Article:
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We Lost a Beautiful Soul

About a week ago today we lost a blog reader to anorexia.

Elizabeth Ellie S was not a close friend of mine. We never even met in person. I don’t know how she found my blog, but when she did, she added me as a friend on Facebook and has been supportive ever since, “liking” my Facebook updates about the blog and giving me words of encouragement. I admired her bravery, love, and kindness, and wondered if we could meet someday.

I awoke Friday morning to find out, through Facebook, that anorexia had taken her life. I remembered thinking months ago that she could die from this, but I never thought this soon, this sudden, and honestly … a big part of me said “Nah, that won’t happen.” Elizabeth had been working so hard to recover while helping others too, and it seems she just wasn’t able to get there fast enough.

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Time to Change: Adding New Food to My Diet

I think I’m ready for change. I’m ready to take the next step to eating “normally” among society. I’m ready to get out of this rut.

It’s weird how those feelings suddenly come; when you realize the food you deemed “fattening” was only so because it became a rule in your head. The voice whispers to you day after day that you must eat perfectly, that you cannot mess up, that if you do mess up, bad things will happen.

And suddenly, I dared myself to change, dared myself to face my fear, because as scared as I am to move on, I know I must move on; that the only thing scarier than staying in one place, is thinking that you may stay in one place forever if you don’t do something about it.

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Hungry to Speak

You ask me why I eat in secret.

I wish you couldn’t see me eat. I wonder how much you think about what I eat. I decide what I will eat next to make it look like I am not eating too much. I wait until it is noisy enough in the room so that you may not notice how much I am eating when I grab more food.

I sit there acting like nothing is wrong because I don’t want you to notice I am screaming inside. I don’t want you to know how embarrassing this is for me.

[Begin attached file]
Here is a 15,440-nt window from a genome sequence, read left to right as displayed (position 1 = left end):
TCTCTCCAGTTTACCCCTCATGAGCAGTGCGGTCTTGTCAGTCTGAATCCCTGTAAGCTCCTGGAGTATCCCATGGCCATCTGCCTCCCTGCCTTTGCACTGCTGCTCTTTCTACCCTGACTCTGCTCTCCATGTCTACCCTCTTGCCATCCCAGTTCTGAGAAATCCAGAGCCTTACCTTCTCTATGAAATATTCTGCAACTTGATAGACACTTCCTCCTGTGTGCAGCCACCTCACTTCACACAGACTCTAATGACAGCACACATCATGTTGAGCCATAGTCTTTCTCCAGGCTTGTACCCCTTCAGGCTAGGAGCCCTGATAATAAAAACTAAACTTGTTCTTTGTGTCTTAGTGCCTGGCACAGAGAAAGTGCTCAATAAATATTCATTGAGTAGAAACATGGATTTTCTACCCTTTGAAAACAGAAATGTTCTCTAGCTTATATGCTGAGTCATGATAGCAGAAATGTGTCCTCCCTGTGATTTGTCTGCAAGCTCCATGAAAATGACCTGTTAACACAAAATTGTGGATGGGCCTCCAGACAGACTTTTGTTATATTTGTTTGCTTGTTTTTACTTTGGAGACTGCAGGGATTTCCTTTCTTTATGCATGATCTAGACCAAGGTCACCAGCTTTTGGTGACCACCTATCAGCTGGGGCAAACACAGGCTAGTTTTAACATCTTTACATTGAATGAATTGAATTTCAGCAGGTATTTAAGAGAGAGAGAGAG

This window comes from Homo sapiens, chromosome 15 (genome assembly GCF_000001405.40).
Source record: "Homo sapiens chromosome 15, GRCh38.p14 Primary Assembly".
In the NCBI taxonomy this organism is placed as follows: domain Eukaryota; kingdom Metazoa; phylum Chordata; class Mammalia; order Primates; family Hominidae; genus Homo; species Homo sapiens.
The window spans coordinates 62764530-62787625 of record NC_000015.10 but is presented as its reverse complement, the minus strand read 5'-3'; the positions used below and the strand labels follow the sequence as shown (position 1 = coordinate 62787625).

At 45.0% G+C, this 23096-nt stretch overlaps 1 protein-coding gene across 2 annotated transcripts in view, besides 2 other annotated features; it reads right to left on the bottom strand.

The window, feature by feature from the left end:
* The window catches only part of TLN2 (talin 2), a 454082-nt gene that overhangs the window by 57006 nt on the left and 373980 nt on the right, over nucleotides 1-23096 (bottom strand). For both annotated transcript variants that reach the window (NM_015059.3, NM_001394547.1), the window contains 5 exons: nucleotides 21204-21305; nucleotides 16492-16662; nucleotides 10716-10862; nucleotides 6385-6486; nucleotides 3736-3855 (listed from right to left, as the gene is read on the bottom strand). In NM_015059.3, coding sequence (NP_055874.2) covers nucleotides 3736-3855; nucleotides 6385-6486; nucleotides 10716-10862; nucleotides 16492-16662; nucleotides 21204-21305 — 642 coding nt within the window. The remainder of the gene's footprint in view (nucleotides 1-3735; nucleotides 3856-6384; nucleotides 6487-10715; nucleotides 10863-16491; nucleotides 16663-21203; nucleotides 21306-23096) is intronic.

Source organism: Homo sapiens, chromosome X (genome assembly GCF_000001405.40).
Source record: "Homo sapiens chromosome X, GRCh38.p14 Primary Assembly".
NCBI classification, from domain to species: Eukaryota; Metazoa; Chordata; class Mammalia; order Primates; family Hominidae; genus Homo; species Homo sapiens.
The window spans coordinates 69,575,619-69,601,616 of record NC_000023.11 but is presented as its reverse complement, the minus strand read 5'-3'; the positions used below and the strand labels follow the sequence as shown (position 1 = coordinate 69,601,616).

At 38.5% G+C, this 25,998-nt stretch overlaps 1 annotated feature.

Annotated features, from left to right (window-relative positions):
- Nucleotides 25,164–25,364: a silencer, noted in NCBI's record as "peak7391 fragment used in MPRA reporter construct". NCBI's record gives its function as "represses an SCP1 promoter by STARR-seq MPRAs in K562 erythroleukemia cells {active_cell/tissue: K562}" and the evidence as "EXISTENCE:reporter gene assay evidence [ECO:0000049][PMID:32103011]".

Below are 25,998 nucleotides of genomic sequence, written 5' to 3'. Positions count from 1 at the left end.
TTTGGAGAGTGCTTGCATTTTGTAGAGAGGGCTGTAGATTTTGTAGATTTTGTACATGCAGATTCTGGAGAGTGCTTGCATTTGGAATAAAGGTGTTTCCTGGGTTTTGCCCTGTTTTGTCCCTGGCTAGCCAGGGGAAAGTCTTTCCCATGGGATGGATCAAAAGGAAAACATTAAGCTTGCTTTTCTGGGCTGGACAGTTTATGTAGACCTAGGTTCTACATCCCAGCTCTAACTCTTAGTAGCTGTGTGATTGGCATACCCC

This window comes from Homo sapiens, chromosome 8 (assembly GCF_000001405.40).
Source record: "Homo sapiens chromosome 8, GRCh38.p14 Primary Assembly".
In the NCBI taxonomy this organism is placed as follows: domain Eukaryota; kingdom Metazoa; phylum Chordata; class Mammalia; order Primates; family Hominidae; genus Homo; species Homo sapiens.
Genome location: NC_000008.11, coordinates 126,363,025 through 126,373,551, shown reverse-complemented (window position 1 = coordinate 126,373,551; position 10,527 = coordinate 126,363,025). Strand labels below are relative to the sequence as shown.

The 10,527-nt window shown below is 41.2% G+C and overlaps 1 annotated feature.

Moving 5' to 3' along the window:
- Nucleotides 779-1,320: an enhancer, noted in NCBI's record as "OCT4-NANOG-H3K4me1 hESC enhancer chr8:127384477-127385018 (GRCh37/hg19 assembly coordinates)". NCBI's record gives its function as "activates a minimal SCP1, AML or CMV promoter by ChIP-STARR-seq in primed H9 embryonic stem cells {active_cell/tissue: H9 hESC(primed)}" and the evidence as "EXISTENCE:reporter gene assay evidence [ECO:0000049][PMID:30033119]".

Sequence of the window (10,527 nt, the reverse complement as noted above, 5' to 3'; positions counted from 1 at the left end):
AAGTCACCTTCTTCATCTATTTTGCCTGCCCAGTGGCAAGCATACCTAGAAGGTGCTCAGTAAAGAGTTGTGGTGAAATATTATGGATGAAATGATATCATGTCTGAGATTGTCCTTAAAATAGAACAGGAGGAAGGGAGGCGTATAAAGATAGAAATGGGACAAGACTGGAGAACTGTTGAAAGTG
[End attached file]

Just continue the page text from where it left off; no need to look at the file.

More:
You ask why I can’t have more self-control. I tell you, it is because I used to have all the control in the world.

You ask me why I take food out of the trash. I tell you, it is because I used to spit my food into it.

You ask me why you find food wrappers, empty cans of vegetables in strange places around the house. I tell you, it is because I pushed food away for so long–and now there is a shaking, anxious girl inside of me that is terrified she will never have enough.

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Weightism: Eating Disorders and Mental Health in Obesity

“They almost treat me like a leper, really. Like I don’t deserve a place in society because I’m obese. You know, I must be so fat that my heart doesn’t break when people say things.”
~Jean Marie from “Fat Doctor,” Series 3 Episode 1

Weight discrimination: It’s real. It’s happening.

And I’ve been guilty of it.

I used to be one of those people who said, “They just need to have more control. They just need to eat healthier.” Just because it was easy for me. But once I fell into the pit of food obsession, once I endured the overwhelming cravings and seemingly never-ending restrict-binge cycle, and as I’ve gained weight despite every intention to try to lose weight again, I feel as if I’ve had a glimpse into the world of an overweight person.

Not only have I not endured the physical disabilities that come with being obese, but most of all I have not faced the torment, the never-ending weight discrimination that haunts many people for the rest of their lives.

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Self Worth: How Have I Learned to Love Myself More?

Q: Self worth – How have you learned to love yourself more?

I believe that self exploration helps us to find our self worth. Without knowing ourselves on a deeper level, we can’t learn to appreciate who we are.

I thought that after admitting to my mom that I had an unhealthy relationship with food, everything would improve. I thought I had gotten it all out, that I would just move on and lose weight again, get back on track, and try to forget all the bingeing that had been a result of restricting for so long.

Not exactly.